The long-term objective of this project is to understand the role of MelCAM and its complementary ligand in cell-cell adhesion. MelCAM is a recently discovered member of the immunoglobulin superfamily of CAMs, which shows dramatically elevated expression in many melanoma and breast cancer cell lines. Structure-function analysis of MelCAM and its 95 kDa ligand will use protein chemical and molecular biology methods to study both natural proteins from melanoma cells and recombinants expressed in insect cells, E. coli, and stably-transfected human cells. Methods will include: HPLC peptide mapping, N-terminal sequencing, mass spectrometry, microcalorimetry, circular dichroism, immunological methods, and cell binding assays. The functionally-important interactions that will be studied in this project are: (1) lateral association of MelCAM within a single plasma membrane (cis homodimers); (2) heterotypic intercellular binding to a novel 95 kDa ligand, and (3) association with the cytoskeleton. The overall hypothesis is that heterotypic intercellular association with MelCAM with its 95 kDa ligand forms important cell-cell adhesions that play important, but poorly defined, roles in primary tumor growth as well as the invasive stages of metastasis. A specific hypothesis that will be directly tested is that these moderate affinity intercellular interactions are dependent upon the oligomeric state of MelCAM within the cell membrane, i.e., a cis MelCAM homodimer is essential for adhesion. In addition, association of MelCAM with the cytoskeleton does occur and is likely to be involved in intercellular adhesion and/or transmembrane signaling. Signal transduction and/or interaction with the cytoskeleton may involve phosphorylation of the MelCAM cytoplasmic domain.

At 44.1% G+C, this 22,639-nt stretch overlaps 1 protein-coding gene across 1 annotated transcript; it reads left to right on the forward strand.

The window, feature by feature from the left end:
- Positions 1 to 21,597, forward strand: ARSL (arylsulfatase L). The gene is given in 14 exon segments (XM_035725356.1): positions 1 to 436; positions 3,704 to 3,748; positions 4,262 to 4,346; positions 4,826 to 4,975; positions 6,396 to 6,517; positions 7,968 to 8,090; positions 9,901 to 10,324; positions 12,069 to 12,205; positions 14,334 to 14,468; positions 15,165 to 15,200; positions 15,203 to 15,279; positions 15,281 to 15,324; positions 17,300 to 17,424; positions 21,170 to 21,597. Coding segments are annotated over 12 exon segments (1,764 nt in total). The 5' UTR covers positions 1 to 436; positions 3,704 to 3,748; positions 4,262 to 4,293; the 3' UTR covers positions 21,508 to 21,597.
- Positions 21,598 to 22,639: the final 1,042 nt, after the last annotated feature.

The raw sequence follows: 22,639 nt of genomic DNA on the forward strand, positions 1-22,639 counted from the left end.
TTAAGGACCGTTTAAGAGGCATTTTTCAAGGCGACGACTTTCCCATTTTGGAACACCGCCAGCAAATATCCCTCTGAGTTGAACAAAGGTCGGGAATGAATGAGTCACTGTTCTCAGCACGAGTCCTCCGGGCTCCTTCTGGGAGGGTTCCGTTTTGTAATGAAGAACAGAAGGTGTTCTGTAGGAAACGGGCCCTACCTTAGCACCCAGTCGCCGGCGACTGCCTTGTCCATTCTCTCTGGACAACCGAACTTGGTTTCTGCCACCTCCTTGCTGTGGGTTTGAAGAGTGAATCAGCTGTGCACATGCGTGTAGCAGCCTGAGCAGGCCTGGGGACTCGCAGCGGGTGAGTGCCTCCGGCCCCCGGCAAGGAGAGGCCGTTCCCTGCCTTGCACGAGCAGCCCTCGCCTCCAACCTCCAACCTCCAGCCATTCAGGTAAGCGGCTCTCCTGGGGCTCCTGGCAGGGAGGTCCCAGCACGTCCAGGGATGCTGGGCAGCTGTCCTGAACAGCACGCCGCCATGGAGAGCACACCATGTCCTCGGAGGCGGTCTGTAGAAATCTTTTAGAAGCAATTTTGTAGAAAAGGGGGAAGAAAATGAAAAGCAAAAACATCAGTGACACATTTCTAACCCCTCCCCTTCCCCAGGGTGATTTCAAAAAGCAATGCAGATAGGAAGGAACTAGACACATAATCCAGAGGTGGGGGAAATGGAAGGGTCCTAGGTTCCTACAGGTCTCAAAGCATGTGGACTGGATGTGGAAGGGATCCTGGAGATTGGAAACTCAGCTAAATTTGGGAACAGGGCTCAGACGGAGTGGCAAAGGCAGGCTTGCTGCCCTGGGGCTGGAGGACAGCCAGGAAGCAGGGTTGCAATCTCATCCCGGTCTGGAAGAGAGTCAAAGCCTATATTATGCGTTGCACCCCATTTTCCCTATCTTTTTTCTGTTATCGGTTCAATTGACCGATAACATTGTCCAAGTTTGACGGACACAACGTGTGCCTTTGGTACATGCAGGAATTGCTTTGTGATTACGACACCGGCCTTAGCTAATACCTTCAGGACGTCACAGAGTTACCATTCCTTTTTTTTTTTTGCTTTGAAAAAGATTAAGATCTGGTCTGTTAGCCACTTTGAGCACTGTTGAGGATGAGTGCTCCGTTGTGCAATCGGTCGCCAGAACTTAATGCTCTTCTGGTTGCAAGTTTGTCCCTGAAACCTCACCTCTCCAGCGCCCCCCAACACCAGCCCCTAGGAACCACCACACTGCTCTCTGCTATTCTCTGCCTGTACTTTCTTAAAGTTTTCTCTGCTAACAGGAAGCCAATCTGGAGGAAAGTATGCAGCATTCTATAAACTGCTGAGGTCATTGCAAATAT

The specific aims of this proposal are: (1) clone and characterize the heterotypic 95 kDa ligand; (2) map and characterize MelCAM binding sites; and (3) identify cytoskeletal proteins associated with MelCAM and define their role. MelCAM expression correlates closely with the transformed phenotype; only trace expression occurs on normal melanocytes in vivo, while very high MelCAM expression is observed in aggressively growing tumors and in most melanoma cell lines. The MelCAM-ligand adhesion system is both essential and sufficient for cell-cell aggregation of melanoma cells. This project will produce a detailed understanding of the structural and functional properties of MelCAM-mediated cell-cell adhesion, which should provide critical insights concerning its importance during tumor progression.
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